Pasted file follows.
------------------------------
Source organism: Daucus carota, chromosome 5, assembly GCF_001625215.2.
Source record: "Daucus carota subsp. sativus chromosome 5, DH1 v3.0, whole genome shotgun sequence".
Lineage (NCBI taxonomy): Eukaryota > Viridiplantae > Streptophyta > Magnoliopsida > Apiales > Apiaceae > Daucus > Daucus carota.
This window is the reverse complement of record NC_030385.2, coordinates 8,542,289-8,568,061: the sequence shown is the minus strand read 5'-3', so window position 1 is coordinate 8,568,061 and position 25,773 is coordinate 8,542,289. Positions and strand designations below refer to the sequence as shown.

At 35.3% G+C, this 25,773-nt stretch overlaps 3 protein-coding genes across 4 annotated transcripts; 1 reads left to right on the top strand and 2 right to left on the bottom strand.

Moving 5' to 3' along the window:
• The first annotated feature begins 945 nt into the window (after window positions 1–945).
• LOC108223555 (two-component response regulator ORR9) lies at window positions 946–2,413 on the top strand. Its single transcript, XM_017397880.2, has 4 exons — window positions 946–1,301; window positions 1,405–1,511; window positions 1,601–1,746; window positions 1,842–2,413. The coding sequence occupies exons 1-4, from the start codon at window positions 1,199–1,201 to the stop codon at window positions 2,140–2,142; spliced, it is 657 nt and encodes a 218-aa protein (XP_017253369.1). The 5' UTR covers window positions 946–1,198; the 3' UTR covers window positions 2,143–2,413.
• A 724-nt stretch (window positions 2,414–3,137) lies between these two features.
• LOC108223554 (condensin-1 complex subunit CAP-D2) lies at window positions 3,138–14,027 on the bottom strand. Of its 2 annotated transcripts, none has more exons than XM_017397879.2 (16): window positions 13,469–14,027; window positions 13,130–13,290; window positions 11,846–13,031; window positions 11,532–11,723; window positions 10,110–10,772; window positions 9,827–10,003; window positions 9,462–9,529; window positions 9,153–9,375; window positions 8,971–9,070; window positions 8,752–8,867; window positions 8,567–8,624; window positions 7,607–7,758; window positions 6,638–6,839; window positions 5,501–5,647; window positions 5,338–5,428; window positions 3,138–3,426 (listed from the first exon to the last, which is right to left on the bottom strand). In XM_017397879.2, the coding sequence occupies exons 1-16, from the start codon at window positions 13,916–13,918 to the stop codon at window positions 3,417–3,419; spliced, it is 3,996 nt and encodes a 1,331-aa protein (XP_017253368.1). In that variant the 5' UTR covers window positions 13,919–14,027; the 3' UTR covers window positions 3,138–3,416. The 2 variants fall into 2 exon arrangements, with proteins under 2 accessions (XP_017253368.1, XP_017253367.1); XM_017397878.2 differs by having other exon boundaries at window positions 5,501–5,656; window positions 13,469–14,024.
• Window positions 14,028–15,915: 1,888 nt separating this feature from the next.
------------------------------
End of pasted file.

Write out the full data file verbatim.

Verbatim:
Source organism: Daucus carota, chromosome 5, assembly GCF_001625215.2.
Source record: "Daucus carota subsp. sativus chromosome 5, DH1 v3.0, whole genome shotgun sequence".
Lineage (NCBI taxonomy): Eukaryota > Viridiplantae > Streptophyta > Magnoliopsida > Apiales > Apiaceae > Daucus > Daucus carota.
This window is the reverse complement of record NC_030385.2, coordinates 8,542,289-8,568,061: the sequence shown is the minus strand read 5'-3', so window position 1 is coordinate 8,568,061 and position 25,773 is coordinate 8,542,289. Positions and strand designations below refer to the sequence as shown.

At 35.3% G+C, this 25,773-nt stretch overlaps 3 protein-coding genes across 4 annotated transcripts; 1 reads left to right on the top strand and 2 right to left on the bottom strand.

Moving 5' to 3' along the window:
• The first annotated feature begins 945 nt into the window (after window positions 1–945).
• LOC108223555 (two-component response regulator ORR9) lies at window positions 946–2,413 on the top strand. Its single transcript, XM_017397880.2, has 4 exons — window positions 946–1,301; window positions 1,405–1,511; window positions 1,601–1,746; window positions 1,842–2,413. The coding sequence occupies exons 1-4, from the start codon at window positions 1,199–1,201 to the stop codon at window positions 2,140–2,142; spliced, it is 657 nt and encodes a 218-aa protein (XP_017253369.1). The 5' UTR covers window positions 946–1,198; the 3' UTR covers window positions 2,143–2,413.
• A 724-nt stretch (window positions 2,414–3,137) lies between these two features.
• LOC108223554 (condensin-1 complex subunit CAP-D2) lies at window positions 3,138–14,027 on the bottom strand. Of its 2 annotated transcripts, none has more exons than XM_017397879.2 (16): window positions 13,469–14,027; window positions 13,130–13,290; window positions 11,846–13,031; window positions 11,532–11,723; window positions 10,110–10,772; window positions 9,827–10,003; window positions 9,462–9,529; window positions 9,153–9,375; window positions 8,971–9,070; window positions 8,752–8,867; window positions 8,567–8,624; window positions 7,607–7,758; window positions 6,638–6,839; window positions 5,501–5,647; window positions 5,338–5,428; window positions 3,138–3,426 (listed from the first exon to the last, which is right to left on the bottom strand). In XM_017397879.2, the coding sequence occupies exons 1-16, from the start codon at window positions 13,916–13,918 to the stop codon at window positions 3,417–3,419; spliced, it is 3,996 nt and encodes a 1,331-aa protein (XP_017253368.1). In that variant the 5' UTR covers window positions 13,919–14,027; the 3' UTR covers window positions 3,138–3,416. The 2 variants fall into 2 exon arrangements, with proteins under 2 accessions (XP_017253368.1, XP_017253367.1); XM_017397878.2 differs by having other exon boundaries at window positions 5,501–5,656; window positions 13,469–14,024.
• Window positions 14,028–15,915: 1,888 nt separating this feature from the next.